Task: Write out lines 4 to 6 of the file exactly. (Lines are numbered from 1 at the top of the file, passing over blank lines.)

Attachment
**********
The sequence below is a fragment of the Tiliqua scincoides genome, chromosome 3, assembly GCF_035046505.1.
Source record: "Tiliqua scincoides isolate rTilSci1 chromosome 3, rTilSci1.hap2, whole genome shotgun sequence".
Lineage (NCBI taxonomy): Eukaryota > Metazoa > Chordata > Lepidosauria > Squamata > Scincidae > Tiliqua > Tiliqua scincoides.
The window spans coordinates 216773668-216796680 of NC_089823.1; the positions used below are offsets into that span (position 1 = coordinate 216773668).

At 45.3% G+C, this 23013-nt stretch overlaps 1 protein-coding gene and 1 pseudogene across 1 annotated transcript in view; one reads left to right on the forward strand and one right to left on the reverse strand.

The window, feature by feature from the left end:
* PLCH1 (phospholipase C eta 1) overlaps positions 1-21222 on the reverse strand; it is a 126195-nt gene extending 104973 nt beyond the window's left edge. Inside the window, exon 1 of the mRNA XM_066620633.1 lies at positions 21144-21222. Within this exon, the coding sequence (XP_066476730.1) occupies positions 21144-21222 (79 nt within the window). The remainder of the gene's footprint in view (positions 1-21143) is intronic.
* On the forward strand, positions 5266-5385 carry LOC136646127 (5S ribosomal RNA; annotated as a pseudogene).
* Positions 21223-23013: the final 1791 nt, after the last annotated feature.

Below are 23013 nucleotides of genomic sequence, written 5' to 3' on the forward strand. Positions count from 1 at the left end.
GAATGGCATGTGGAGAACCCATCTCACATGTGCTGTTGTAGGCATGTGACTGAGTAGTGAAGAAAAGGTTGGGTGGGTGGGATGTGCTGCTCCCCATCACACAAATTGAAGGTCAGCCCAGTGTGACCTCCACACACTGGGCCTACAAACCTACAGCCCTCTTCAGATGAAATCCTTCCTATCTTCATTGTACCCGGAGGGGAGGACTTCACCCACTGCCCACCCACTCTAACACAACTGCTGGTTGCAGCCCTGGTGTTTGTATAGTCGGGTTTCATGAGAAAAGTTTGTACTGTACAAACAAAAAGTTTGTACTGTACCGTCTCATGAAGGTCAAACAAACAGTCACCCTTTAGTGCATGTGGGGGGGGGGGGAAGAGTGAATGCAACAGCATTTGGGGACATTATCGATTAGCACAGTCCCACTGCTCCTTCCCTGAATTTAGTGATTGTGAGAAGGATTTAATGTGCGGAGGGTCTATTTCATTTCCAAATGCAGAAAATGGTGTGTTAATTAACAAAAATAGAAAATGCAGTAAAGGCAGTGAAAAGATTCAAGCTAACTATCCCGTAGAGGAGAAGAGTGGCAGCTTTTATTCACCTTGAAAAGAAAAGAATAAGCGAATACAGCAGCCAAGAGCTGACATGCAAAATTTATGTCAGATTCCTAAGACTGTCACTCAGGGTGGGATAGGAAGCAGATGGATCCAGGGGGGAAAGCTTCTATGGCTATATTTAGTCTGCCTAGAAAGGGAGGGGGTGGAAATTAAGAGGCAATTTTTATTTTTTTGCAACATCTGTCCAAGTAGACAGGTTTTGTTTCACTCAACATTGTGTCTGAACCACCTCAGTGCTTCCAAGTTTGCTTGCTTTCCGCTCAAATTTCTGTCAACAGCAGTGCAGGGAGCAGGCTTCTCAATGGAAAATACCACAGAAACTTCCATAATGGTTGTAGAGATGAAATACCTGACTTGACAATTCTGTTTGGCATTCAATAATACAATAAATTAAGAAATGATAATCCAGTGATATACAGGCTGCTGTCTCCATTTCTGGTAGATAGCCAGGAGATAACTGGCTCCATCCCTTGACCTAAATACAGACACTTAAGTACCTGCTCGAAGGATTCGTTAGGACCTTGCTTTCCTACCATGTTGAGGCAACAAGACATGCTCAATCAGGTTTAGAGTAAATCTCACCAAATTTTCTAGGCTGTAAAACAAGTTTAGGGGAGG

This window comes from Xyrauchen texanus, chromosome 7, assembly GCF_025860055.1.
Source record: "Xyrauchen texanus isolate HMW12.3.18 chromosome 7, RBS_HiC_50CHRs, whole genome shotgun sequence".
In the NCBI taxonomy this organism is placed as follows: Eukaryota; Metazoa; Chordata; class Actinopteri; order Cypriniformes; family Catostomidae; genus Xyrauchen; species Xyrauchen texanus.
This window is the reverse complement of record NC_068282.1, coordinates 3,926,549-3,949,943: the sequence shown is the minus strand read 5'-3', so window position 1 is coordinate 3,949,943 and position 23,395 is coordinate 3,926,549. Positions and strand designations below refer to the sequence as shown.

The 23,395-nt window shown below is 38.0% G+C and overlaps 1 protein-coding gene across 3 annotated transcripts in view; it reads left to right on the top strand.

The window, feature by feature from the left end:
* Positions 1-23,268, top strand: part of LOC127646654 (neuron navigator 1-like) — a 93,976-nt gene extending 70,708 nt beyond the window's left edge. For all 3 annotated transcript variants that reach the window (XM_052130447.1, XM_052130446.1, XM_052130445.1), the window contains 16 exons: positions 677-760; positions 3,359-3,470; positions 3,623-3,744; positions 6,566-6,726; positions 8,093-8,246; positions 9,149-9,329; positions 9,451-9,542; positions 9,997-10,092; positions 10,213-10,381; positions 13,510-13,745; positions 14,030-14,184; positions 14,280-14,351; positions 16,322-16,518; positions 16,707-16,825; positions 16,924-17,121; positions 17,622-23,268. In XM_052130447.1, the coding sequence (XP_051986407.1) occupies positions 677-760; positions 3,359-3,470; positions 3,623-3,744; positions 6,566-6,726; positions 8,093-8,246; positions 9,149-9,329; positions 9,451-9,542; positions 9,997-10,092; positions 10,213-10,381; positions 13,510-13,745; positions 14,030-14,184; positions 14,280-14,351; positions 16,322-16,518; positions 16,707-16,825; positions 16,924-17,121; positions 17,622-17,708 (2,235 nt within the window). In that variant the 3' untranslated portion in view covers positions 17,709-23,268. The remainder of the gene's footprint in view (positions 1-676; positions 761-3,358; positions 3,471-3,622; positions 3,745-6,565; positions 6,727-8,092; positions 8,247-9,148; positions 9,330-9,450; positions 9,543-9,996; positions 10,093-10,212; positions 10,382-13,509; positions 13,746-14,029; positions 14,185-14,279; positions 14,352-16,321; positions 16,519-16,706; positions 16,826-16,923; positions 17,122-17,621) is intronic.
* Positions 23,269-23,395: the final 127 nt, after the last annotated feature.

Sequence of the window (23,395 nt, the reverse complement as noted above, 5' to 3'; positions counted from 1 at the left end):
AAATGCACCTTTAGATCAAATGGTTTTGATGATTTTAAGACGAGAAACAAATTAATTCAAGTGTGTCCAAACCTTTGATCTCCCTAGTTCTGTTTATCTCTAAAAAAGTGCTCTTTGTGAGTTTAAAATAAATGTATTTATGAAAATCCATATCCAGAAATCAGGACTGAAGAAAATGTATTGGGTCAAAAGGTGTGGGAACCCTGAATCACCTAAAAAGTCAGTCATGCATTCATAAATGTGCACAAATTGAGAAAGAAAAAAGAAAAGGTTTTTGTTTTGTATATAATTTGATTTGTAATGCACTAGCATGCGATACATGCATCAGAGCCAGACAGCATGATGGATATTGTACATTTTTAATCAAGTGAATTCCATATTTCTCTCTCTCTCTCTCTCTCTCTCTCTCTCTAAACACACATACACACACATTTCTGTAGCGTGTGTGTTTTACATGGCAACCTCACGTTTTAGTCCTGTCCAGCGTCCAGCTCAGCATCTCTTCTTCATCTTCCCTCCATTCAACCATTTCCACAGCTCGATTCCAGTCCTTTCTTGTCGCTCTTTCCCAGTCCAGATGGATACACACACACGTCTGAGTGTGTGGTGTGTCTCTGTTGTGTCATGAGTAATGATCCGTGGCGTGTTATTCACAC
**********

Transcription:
The window spans coordinates 216773668-216796680 of NC_089823.1; the positions used below are offsets into that span (position 1 = coordinate 216773668).

At 45.3% G+C, this 23013-nt stretch overlaps 1 protein-coding gene and 1 pseudogene across 1 annotated transcript in view; one reads left to right on the forward strand and one right to left on the reverse strand.

The window, feature by feature from the left end: